Marine Avenue on Balboa Island is the main commercial route to the island; and coursing below that route are the roots of the soaring lemon gum eucalyptus trees that line the street and original sidewalks – trees that have been resident on the island for nearly a century.
Fears about the future of these centenarians prompted locals to form a grassroots group, the Balboa Island Preservation Association. Concern that the city is planning to remove these and redo the avenue, despite the save-the-eucalyptus-and-street sentiments from many island residents, prompted two community meetings over the weekend.
That definitely is not the case, averred the city’s Director of Public Works, Dave Webb. There are “a couple of folks concerned about that — preservation folks” whose “focus is that you can’t take the street out,” he said.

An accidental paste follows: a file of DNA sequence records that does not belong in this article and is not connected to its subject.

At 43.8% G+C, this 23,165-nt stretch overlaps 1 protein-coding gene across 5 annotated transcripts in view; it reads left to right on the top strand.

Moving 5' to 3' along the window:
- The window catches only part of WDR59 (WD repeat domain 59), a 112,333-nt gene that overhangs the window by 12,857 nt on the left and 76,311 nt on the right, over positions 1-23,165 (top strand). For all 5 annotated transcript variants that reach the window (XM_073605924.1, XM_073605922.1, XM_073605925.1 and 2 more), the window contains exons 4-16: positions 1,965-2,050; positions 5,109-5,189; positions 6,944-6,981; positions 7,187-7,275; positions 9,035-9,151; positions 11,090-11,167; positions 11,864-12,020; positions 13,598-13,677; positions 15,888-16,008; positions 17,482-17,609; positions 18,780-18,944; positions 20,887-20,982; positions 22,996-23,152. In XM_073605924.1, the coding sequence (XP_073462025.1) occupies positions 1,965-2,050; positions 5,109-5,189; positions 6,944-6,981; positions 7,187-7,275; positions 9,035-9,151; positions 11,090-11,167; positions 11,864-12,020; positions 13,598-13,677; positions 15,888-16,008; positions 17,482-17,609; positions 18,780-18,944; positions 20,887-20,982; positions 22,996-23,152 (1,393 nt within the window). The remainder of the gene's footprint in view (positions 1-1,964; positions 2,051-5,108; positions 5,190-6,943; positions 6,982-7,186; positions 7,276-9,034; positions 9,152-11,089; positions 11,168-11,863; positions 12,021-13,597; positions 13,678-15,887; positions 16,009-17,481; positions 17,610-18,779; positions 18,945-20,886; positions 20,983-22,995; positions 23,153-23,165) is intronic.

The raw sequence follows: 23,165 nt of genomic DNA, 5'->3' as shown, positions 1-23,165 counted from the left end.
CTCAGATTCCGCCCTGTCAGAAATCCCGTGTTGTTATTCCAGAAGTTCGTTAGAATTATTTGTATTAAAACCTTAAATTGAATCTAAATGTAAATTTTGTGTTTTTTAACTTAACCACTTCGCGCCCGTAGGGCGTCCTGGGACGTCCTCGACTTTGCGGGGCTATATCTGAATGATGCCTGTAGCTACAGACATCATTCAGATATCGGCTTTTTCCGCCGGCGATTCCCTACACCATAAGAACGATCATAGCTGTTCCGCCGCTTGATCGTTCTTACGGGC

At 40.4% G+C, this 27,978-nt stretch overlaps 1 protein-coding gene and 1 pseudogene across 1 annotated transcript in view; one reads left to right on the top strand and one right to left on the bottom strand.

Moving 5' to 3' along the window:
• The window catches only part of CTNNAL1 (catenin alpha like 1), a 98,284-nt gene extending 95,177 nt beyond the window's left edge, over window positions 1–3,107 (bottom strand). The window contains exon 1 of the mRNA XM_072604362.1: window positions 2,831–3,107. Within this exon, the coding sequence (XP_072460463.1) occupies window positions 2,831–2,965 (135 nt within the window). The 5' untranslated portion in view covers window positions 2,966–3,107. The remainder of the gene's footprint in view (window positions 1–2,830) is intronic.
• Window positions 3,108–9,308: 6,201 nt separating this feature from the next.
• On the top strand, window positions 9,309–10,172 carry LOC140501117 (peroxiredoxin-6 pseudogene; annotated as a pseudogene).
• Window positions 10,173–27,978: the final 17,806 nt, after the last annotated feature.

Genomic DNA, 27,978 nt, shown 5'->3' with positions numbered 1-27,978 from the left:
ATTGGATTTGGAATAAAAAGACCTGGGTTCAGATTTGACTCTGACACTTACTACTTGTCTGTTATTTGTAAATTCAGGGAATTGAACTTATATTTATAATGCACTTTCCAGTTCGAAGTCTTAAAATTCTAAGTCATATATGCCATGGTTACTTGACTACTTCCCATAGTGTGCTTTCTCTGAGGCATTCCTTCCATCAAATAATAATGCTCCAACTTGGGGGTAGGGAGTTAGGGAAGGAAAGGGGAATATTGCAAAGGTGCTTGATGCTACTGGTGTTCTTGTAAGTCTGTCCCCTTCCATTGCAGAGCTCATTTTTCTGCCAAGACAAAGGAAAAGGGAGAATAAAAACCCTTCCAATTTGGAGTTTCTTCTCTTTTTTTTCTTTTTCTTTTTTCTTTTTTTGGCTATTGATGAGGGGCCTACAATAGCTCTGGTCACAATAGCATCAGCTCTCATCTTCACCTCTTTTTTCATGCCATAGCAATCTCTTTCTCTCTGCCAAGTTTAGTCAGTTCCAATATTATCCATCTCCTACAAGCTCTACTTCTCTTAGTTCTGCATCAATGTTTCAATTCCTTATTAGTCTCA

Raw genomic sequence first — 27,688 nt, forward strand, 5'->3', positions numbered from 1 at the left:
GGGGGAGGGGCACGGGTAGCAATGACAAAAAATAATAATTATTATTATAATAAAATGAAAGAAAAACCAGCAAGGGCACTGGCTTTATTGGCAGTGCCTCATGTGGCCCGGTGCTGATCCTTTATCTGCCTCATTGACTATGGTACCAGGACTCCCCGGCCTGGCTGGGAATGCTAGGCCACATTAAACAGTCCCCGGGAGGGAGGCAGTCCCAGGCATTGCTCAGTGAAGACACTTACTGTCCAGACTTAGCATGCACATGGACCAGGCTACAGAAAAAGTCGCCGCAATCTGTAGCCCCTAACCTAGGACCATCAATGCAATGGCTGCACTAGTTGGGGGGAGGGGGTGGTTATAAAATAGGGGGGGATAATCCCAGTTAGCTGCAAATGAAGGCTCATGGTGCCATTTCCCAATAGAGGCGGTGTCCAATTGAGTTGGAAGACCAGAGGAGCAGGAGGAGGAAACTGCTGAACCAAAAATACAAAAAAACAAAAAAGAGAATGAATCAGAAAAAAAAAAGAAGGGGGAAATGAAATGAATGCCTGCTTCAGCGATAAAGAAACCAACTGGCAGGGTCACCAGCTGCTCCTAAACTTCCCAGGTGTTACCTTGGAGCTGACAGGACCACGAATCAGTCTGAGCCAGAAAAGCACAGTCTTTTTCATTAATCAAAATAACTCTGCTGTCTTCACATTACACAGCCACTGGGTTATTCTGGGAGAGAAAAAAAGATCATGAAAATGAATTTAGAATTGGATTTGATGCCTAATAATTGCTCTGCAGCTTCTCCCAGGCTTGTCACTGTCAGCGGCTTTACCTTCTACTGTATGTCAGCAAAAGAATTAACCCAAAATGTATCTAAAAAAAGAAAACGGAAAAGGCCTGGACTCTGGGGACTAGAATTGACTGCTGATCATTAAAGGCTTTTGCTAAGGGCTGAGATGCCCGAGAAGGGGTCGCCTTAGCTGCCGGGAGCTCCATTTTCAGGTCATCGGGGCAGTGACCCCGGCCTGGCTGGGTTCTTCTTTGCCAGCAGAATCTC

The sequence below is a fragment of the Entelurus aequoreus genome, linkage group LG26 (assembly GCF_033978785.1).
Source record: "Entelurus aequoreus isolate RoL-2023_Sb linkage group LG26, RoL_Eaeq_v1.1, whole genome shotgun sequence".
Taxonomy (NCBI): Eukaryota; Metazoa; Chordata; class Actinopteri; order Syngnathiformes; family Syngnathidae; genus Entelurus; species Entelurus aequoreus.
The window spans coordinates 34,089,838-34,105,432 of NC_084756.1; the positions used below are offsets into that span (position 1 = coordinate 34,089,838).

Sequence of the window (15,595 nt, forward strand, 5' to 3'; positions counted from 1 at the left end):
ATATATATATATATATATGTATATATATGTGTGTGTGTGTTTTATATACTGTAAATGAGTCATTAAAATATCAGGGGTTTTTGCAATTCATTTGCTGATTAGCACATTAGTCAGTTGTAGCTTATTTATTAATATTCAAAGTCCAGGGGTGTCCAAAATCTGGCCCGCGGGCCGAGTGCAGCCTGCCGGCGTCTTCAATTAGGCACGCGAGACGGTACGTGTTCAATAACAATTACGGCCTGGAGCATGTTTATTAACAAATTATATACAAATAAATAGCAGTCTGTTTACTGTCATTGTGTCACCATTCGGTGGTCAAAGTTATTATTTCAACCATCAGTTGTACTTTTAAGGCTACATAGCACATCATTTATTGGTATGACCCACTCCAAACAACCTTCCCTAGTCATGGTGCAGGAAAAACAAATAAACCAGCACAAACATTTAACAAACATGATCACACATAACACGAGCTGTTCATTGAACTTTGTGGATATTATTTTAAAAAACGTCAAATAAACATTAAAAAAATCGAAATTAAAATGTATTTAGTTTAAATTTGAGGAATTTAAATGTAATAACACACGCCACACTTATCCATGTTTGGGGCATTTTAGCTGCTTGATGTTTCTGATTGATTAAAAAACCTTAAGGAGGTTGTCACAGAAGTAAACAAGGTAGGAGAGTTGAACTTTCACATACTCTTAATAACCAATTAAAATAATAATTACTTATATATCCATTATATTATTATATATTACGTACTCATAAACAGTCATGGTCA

“At this time, we’ll probably just leave the street if we don’t take out the trees; there haven’t been any decisions,” he continued.
Homeowner Jodi Patrich, who formed BIPA after she had heard “rumors from a couple of neighbors” about a proposed Marine Avenue reconstruction plan, decided to send an informal postcard survey, at her own expense, to island residents.
“Six hundred eighty people returned the cards; 96.4 percent of the respondents voted to keep the street quaint and historical,” Patrich said.
The results showed that virtually no residents were familiar with the city’s reconstruction plan, she added.
A flawed tree trimming schedule and an early morning pruning this week only intensified things in the community.